How college love story Shithouse drew inspiration from Lost in Translation
Plus: why the movie title shouldn't scare away your grandma.
When you're going off to college, falling for someone quickly and shamefully is almost written in the curriculum. In the case of the newest uni-comedy Shithouse, it's Alex (Cooper Raiff) and Maggie (Dylan Gelula) who find a sort of surprising, aimless romantic connection with one another — while experiencing the worst kind of third-hand embarrassment time and time again. The film's director, writer, and star Raiff tells EW in a recent Zoom call (alongside Gelula) that he didn't try to research other college love stories as prep for his first feature. Instead, Raiff, a recent college grad himself, took a crash course in oddball couples with 2003's Lost in Translation.
"I've always thought of [Gelula] as a Bill Murray," Raiff says of his costar. "I find Maggie's dynamic in Shithouse similar to Bill's [in Lost in Translation], in a very roundabout away."
The Best Picture-nominated Lost in Translation, the Oscar-winning romantic comedy from 2003 directed by Sofia Coppola (she also recently directed another Murray flick, On the Rocks), follows a fading movie star out on a commercial job in Tokyo, who sparks a companionship with a recent college graduate (played by Scarlett Johansson). Raiff connected to the film's drifting vibe. "A big theme for me was how much I felt l was floating in college," he saysI felt like I didn’t have the rocks to ground me," says the 23-year-old Raiff. "First of all, you can't take care of someone else until you've taken care of yourself. Figure your s--- out."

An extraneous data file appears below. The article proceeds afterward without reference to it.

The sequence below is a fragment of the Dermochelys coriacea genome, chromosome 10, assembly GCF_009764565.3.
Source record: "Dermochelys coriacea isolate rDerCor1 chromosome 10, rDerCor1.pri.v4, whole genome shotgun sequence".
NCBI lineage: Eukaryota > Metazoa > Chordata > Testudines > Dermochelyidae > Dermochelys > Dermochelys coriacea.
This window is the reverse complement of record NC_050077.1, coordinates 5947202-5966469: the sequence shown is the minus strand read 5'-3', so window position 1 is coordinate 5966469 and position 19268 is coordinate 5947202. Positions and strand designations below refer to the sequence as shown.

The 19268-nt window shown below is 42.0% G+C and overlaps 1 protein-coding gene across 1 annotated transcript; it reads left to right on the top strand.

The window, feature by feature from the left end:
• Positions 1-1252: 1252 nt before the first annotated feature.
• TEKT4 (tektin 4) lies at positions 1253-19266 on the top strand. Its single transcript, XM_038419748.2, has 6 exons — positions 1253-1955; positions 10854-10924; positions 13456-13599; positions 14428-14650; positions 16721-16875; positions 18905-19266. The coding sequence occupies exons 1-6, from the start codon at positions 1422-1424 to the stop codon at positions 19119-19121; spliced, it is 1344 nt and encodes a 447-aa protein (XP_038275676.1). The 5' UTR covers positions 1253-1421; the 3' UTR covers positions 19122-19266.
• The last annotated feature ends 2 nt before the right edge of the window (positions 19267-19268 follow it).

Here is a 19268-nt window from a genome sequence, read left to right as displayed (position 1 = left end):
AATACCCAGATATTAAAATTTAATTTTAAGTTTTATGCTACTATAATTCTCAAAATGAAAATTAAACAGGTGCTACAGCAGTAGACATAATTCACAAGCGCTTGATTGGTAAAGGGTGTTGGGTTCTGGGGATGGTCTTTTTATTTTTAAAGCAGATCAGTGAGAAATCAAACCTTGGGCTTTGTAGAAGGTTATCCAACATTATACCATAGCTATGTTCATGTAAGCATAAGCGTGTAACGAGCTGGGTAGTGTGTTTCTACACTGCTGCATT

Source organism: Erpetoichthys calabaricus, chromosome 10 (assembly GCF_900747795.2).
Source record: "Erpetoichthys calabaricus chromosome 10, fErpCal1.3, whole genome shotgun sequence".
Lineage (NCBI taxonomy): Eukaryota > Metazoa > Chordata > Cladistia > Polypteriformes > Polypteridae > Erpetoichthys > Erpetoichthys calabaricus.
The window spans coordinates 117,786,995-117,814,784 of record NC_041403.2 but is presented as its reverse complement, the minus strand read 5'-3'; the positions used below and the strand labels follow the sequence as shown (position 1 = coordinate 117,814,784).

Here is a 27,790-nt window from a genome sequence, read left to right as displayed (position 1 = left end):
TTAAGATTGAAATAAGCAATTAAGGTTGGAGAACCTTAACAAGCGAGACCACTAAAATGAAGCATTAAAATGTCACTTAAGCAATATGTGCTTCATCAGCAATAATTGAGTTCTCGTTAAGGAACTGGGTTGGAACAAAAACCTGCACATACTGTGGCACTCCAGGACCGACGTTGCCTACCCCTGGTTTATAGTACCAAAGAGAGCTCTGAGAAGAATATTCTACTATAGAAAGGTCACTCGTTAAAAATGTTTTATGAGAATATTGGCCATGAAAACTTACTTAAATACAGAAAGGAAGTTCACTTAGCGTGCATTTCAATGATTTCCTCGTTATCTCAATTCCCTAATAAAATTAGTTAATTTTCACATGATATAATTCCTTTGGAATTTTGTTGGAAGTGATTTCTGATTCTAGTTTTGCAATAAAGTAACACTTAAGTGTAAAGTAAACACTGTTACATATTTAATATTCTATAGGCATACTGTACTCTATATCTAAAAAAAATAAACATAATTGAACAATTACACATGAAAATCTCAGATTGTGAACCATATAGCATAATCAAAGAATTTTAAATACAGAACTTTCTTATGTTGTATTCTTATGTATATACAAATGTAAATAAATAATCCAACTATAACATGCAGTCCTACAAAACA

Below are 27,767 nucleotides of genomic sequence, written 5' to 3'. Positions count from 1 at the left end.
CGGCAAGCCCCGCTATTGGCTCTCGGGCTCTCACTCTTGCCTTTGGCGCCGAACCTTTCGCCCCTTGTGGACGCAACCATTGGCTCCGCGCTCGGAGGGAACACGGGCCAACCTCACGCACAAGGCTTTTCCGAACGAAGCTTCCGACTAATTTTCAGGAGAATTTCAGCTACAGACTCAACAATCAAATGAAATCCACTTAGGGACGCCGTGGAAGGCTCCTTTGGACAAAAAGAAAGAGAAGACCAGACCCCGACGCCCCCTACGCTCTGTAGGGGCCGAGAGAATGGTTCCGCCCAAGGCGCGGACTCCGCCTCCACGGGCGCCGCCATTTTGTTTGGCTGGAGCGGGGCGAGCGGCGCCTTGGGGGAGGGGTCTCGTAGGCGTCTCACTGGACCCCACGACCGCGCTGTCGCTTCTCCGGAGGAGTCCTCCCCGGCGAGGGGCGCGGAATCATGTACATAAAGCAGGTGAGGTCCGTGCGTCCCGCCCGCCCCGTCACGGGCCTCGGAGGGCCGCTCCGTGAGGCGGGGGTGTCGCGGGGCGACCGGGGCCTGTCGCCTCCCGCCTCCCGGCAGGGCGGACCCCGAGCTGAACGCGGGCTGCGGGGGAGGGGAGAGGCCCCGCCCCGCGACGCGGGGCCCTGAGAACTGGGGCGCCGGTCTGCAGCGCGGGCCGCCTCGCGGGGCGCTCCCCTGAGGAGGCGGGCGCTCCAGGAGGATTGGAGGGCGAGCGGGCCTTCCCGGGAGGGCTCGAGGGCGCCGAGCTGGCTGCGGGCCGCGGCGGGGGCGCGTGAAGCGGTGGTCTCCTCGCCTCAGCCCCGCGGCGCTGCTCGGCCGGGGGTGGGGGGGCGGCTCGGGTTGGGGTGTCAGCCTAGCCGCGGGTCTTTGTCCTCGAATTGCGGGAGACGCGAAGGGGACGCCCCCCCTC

Speaking of s—, the film's creative title was not meant for shock value. Shithouse is the name of a frat house at Alex's college, but it's really about what Alex and Maggie are stepping in all the time: “He crosses so many lines," Raiff says. "The whole movie is just him taking 90 steps back."
Take Alex and Maggie's first night together. After a clumsy but fruitful hookup, Alex is distraught when Maggie is nowhere to be found the next day. No texts. No Snaps. Nothing. "I think men have this possessive quality where they think they’re owed something. I think it all comes out in that scene. He thinks he deserves something because they had something that night," Raiff says.
Maggie doesn't wait for Alex to grow up, but that doesn't mean she isn't holding real feelings underneath. "With Maggie there's an artifice to the maturity," Gelula says. "I think something that might get lost in the conversation, just because the whole movie is from Alex's point of view, is the way Maggie also had it go not the way she wanted it to go. She really liked this person, and you have a really fun night, and then he comes on too strong. That's disappointing."
Raiff adds: “People don’t want you there when you’re going through your own exorcisms."
Shithouse is now playing in select theaters and available on-demand.